On the day when 25,000 people marched in Edinburgh, protesting at £81 billion of cuts in public spending, including huge cuts in welfare, an article appeared in ‘The Scotsman’ about Incapacity Benefit (IB). Gerry Hassan called for a welfare-debate, and claimed that high numbers of people on IB in places like Glasgow could be explained by high numbers of men who had failed to adjust to the loss of traditional ‘male’ jobs and roles as breadwinners. That most people are on IB for a wide variety of other, real health problems was not mentioned. Also not mentioned was – for the last two years, people don’t claim IB, but the harder-to-get Employment Support Allowance (ESA), assessed by a notorious private health company. This benefit is designed to eventually replace IB.
Welfare is a complex subject. Yet, some welfare facts are brutally simple. Around 2.5 million people on IB are a testimony to the fact that the experience of living and working under a decaying British capitalism has proven damaging to the health of many. Respiratory illnesses from damp housing, smoking, or poor working conditions; heart-conditions; arthritis; cancer and other diseases; muscular injuries; and a vast range of mental health problems – all make it hard for people to work; and all have added to numbers on IB. Yet, you would look in vain for any of these in Gerry’s article. Mental health problems are mentioned generally as accounting for 52% of IB claimants in Glasgow. Yet, nothing is said of the well-documented link between these problems and high levels of deprivation. Instead, one specific problem is focused upon – albeit with a fuzzy lens – the new syndrome of male inability to cope with loss of male jobs. Contrasted to this is the growing numbers of women in low-paid, part-time jobs, held up as a good thing because then they are not on IB! growing numbers of women who have work-related stress is not mentioned, although that would also have been relevant in discussing IB figures.
To begin a discussion on welfare by thinking benefits are the problem leads directly to the bizarre cul-de-sac of suggesting that male claimants attitudes are the source of their own illness. Entirely missing from this way of looking at the world are the massive health inequalities in Scotland – a product of decades of neglect by successive governments – Tory, Labour, and now: coalition. People die several years earlier in the poorest areas of Scotland, compared to wealthy areas, because their lives are so much harder. Instead of acknowledging this, we have the statement that IB ‘is a one-way ticket to never working again’, as people are stigmatised by employers. Whilst ex-IB claimants certainly need support to overcome any stigmatisation, what about – prolonged mass unemployment; and actual long-term health problems exacerbated continually by poverty? Surely these are the ‘one-way ticket’.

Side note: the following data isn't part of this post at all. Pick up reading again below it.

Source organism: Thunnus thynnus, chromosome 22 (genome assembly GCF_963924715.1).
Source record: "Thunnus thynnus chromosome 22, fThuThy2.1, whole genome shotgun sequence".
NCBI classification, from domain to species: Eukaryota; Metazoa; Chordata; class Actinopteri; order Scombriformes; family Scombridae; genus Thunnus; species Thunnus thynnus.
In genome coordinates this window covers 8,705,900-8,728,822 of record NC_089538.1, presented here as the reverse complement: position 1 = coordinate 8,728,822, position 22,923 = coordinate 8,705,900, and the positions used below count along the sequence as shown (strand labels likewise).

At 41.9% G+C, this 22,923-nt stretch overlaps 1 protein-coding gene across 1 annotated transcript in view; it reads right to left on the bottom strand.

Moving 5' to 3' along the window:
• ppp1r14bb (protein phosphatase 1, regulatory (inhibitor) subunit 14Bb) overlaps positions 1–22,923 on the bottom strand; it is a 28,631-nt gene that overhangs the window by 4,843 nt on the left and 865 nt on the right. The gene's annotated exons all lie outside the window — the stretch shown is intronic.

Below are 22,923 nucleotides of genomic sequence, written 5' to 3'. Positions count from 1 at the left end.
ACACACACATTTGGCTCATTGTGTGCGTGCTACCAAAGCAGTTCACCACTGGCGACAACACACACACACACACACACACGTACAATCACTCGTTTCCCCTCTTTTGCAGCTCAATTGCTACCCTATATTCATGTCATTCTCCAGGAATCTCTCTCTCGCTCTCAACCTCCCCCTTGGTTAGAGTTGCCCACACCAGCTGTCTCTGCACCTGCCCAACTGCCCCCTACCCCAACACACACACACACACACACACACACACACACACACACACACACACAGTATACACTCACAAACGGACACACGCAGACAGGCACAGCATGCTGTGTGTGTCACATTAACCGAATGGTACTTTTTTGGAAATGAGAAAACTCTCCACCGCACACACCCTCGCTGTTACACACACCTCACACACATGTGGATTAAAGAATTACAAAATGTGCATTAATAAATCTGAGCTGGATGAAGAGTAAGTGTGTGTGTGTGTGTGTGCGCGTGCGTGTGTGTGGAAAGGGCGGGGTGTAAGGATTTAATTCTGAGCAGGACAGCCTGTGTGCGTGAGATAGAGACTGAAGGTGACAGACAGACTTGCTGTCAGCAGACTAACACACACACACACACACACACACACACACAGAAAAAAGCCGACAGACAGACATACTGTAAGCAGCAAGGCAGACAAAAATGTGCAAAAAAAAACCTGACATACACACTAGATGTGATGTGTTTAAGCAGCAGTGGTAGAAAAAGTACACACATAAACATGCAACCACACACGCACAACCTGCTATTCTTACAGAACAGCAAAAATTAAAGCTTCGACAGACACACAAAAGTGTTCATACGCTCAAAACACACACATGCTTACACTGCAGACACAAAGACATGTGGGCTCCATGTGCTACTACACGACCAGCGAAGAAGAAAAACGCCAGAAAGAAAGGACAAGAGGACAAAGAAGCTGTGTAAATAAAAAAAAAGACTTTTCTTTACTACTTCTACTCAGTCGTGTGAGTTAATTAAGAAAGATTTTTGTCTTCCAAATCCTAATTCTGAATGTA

Welfare may be complex, but it is also a practical issue: public spending cuts are making the lives of the poorest in our society worse. Yet, Gerry argues: ‘We cannot go back to a…non-debate of ‘Tory cuts’ versus ‘welfare scroungers’’. Coming at a time of £81 billion pounds of cuts, this is a wee bit irresponsible! Iain Duncan Smith is praised for being shocked ‘after his visit to Easterhouse…by the scale of apathy and disconnection.’ This did not stop him from driving through other attacks on IB claimants. 78% of the 842,100 people on IB reassessed by the DWP over the past year have been declared ‘fit for work’ or gave up the long fight before medical assessments were completed.
It is all very well calling for a debate on welfare, and for support to be given to ex-IB claimants seeking to enter a depleted jobs-market, but to ignore what is actually happening on the ground is not helpful. Most glaring of all the gaps in Gerry’s mightily flawed analysis is the failure to mention IB’s replacement ESA – the dissonant music of the future for all claimants. It is policed by Atos Healthcare, masters of the art of saying: No! In March 2010, the Citizens Advice Bureaux and 18 other organisations launched a report condemning the way people are assessed for ESA: ‘medical examiners miss vital details, make unjustifiable assumptions, and don’t place enough emphasis on the impact of mental health issues on the ability to work.’ 69% of those assessed are denied benefits – they have included individuals with cancer, Parkinson’s disease, severe post-traumatic stress, and many other serious conditions. One example gives a picture of the peculiarly brutal approach of the private health experts: ‘the client’s Amputation of Upper Limb is mild. They have seen a specialist for this problem.’ Benefits denied. (Source Rightsnet Forum, 2010).
Every day, across the country, welfare rights workers and volunteers fight cases like this.
The cuts threatening our communities will be met with mass defiance. In that battle, clear thinking about the real issues will also be needed,